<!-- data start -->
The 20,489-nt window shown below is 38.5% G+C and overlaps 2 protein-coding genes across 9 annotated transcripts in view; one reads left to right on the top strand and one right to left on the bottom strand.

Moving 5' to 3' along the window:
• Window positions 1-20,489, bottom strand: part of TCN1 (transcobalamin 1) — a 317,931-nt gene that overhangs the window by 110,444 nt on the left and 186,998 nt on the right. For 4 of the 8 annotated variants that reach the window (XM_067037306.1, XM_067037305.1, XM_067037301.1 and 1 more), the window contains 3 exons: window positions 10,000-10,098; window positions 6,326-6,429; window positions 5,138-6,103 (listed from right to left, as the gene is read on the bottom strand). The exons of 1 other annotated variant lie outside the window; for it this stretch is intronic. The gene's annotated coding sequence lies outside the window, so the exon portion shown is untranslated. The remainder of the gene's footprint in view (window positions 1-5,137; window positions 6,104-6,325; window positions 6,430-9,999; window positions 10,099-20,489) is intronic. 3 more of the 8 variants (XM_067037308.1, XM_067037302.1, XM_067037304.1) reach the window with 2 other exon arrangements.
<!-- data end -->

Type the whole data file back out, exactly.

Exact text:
The 20,489-nt window shown below is 38.5% G+C and overlaps 2 protein-coding genes across 9 annotated transcripts in view; one reads left to right on the top strand and one right to left on the bottom strand.

Moving 5' to 3' along the window:
• Window positions 1-20,489, bottom strand: part of TCN1 (transcobalamin 1) — a 317,931-nt gene that overhangs the window by 110,444 nt on the left and 186,998 nt on the right. For 4 of the 8 annotated variants that reach the window (XM_067037306.1, XM_067037305.1, XM_067037301.1 and 1 more), the window contains 3 exons: window positions 10,000-10,098; window positions 6,326-6,429; window positions 5,138-6,103 (listed from right to left, as the gene is read on the bottom strand). The exons of 1 other annotated variant lie outside the window; for it this stretch is intronic. The gene's annotated coding sequence lies outside the window, so the exon portion shown is untranslated. The remainder of the gene's footprint in view (window positions 1-5,137; window positions 6,104-6,325; window positions 6,430-9,999; window positions 10,099-20,489) is intronic. 3 more of the 8 variants (XM_067037308.1, XM_067037302.1, XM_067037304.1) reach the window with 2 other exon arrangements.